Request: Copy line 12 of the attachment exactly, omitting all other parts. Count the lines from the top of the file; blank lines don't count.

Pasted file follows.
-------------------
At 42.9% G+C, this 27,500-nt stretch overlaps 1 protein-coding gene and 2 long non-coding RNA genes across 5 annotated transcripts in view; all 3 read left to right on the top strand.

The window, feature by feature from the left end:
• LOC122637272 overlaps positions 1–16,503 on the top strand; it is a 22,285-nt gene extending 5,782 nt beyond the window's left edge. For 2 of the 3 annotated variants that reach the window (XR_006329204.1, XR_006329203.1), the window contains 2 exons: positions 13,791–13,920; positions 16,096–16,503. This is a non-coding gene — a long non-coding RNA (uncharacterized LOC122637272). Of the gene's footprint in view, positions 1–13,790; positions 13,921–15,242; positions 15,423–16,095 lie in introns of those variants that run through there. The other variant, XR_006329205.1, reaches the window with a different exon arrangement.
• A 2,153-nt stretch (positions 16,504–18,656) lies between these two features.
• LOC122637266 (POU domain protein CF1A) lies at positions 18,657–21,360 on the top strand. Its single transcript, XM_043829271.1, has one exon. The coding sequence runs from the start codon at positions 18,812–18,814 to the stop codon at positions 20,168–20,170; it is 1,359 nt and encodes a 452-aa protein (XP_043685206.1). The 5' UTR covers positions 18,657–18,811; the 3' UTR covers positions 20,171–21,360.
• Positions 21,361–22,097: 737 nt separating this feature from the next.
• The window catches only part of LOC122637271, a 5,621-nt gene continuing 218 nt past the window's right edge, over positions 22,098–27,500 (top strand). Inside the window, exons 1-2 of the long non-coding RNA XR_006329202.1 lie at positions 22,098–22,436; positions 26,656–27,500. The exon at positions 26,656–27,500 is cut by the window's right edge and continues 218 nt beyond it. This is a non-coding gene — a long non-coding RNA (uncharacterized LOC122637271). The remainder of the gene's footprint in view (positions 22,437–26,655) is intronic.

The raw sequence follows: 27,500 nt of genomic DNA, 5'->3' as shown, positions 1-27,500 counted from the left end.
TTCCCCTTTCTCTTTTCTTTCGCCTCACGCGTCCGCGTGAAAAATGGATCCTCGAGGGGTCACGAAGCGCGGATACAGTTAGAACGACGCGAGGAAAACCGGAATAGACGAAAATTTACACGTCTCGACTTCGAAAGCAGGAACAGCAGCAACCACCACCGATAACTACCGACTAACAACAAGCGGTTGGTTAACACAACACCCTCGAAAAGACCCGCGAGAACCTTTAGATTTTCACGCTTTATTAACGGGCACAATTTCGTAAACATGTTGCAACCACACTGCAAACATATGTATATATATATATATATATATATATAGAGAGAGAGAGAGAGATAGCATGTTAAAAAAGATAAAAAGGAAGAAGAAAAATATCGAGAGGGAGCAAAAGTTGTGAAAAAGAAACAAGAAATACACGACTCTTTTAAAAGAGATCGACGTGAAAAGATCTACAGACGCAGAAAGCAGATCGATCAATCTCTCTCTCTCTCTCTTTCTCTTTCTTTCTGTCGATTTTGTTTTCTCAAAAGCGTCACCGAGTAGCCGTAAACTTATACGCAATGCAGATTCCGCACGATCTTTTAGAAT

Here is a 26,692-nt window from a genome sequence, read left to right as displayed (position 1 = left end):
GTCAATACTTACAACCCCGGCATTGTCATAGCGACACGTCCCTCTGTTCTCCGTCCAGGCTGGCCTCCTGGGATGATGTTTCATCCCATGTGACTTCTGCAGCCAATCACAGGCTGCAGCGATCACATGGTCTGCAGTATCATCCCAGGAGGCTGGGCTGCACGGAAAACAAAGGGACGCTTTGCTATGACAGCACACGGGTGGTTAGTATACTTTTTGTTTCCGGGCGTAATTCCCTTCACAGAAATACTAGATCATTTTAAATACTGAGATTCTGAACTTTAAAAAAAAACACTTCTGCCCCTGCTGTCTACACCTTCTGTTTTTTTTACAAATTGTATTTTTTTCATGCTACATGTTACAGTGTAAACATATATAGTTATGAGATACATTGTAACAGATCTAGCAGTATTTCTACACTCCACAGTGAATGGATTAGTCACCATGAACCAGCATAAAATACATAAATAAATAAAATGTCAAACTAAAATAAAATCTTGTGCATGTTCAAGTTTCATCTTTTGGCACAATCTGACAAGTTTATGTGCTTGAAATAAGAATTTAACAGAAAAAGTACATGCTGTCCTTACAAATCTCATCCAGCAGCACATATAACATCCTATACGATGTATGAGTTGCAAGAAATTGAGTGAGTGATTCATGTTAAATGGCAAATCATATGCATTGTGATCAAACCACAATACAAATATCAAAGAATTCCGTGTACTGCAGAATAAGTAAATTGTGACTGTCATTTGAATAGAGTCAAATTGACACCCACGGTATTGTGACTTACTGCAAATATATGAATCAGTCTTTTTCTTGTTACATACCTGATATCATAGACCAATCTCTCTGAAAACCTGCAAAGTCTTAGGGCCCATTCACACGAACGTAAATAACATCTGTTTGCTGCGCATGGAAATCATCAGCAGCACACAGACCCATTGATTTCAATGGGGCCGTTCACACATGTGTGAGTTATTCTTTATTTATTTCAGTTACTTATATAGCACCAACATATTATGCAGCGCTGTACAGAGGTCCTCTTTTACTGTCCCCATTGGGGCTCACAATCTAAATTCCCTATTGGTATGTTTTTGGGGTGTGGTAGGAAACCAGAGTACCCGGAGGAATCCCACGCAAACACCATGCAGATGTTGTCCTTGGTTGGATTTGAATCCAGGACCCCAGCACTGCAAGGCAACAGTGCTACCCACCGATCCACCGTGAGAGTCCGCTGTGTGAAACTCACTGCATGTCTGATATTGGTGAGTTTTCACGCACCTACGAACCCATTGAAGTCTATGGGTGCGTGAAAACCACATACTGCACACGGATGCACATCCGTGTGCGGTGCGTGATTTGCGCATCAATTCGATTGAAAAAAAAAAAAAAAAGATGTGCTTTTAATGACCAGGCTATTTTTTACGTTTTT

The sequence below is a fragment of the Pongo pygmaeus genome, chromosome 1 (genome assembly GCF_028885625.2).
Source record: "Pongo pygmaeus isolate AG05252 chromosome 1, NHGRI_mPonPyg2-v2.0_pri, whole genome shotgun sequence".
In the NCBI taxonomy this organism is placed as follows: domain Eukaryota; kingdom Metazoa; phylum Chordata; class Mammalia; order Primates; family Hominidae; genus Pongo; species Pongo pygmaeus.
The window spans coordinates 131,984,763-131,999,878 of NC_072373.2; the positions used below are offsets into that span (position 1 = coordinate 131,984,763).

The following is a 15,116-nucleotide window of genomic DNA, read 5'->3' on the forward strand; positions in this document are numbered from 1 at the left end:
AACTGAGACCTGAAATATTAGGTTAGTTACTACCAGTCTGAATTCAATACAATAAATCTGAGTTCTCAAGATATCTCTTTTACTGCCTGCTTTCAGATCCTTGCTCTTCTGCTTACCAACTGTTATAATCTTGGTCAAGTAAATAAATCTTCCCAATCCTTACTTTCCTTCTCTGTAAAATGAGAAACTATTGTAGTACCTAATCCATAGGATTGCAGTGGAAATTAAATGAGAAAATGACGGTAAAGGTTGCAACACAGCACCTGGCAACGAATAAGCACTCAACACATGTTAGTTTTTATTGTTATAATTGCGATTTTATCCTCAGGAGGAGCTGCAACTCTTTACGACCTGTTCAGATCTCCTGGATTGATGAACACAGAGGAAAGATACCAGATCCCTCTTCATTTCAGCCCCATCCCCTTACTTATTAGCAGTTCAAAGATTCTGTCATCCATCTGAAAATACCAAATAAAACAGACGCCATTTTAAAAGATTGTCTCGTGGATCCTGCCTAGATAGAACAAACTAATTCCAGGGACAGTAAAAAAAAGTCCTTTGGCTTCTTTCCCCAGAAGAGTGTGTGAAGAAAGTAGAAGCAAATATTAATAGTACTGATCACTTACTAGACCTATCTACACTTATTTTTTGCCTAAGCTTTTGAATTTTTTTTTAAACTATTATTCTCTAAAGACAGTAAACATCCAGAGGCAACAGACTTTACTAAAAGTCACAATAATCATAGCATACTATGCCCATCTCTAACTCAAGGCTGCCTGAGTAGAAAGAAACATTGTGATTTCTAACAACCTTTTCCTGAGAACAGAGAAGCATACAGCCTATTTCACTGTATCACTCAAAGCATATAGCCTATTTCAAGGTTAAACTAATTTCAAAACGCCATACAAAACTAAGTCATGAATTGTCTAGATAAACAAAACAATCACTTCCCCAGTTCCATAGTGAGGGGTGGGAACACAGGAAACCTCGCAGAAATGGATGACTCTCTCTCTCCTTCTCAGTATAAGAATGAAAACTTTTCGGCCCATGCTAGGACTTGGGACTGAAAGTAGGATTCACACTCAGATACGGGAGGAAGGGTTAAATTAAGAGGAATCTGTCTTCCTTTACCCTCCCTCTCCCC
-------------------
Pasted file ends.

The sequence below is a fragment of the Pongo pygmaeus genome, chromosome 1 (genome assembly GCF_028885625.2).